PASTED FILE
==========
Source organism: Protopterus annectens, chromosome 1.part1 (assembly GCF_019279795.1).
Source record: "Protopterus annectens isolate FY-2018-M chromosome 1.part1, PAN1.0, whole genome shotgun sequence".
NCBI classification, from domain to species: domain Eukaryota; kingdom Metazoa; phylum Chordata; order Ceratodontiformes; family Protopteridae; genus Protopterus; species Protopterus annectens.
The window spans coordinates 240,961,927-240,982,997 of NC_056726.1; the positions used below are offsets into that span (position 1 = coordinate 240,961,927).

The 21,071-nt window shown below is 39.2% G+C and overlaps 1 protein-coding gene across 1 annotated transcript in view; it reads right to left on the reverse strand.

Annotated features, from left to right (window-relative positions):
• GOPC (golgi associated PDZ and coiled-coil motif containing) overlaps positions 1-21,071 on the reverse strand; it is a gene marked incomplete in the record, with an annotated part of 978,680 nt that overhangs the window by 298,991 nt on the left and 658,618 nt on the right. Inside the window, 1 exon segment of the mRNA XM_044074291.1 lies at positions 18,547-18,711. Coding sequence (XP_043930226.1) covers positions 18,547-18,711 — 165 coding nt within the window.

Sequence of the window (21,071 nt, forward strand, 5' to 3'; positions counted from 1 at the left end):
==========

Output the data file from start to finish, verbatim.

Source organism: Protopterus annectens, chromosome 1.part1 (assembly GCF_019279795.1).
Source record: "Protopterus annectens isolate FY-2018-M chromosome 1.part1, PAN1.0, whole genome shotgun sequence".
NCBI classification, from domain to species: domain Eukaryota; kingdom Metazoa; phylum Chordata; order Ceratodontiformes; family Protopteridae; genus Protopterus; species Protopterus annectens.
The window spans coordinates 240,961,927-240,982,997 of NC_056726.1; the positions used below are offsets into that span (position 1 = coordinate 240,961,927).

The 21,071-nt window shown below is 39.2% G+C and overlaps 1 protein-coding gene across 1 annotated transcript in view; it reads right to left on the reverse strand.

Annotated features, from left to right (window-relative positions):
• GOPC (golgi associated PDZ and coiled-coil motif containing) overlaps positions 1-21,071 on the reverse strand; it is a gene marked incomplete in the record, with an annotated part of 978,680 nt that overhangs the window by 298,991 nt on the left and 658,618 nt on the right. Inside the window, 1 exon segment of the mRNA XM_044074291.1 lies at positions 18,547-18,711. Coding sequence (XP_043930226.1) covers positions 18,547-18,711 — 165 coding nt within the window.

Sequence of the window (21,071 nt, forward strand, 5' to 3'; positions counted from 1 at the left end):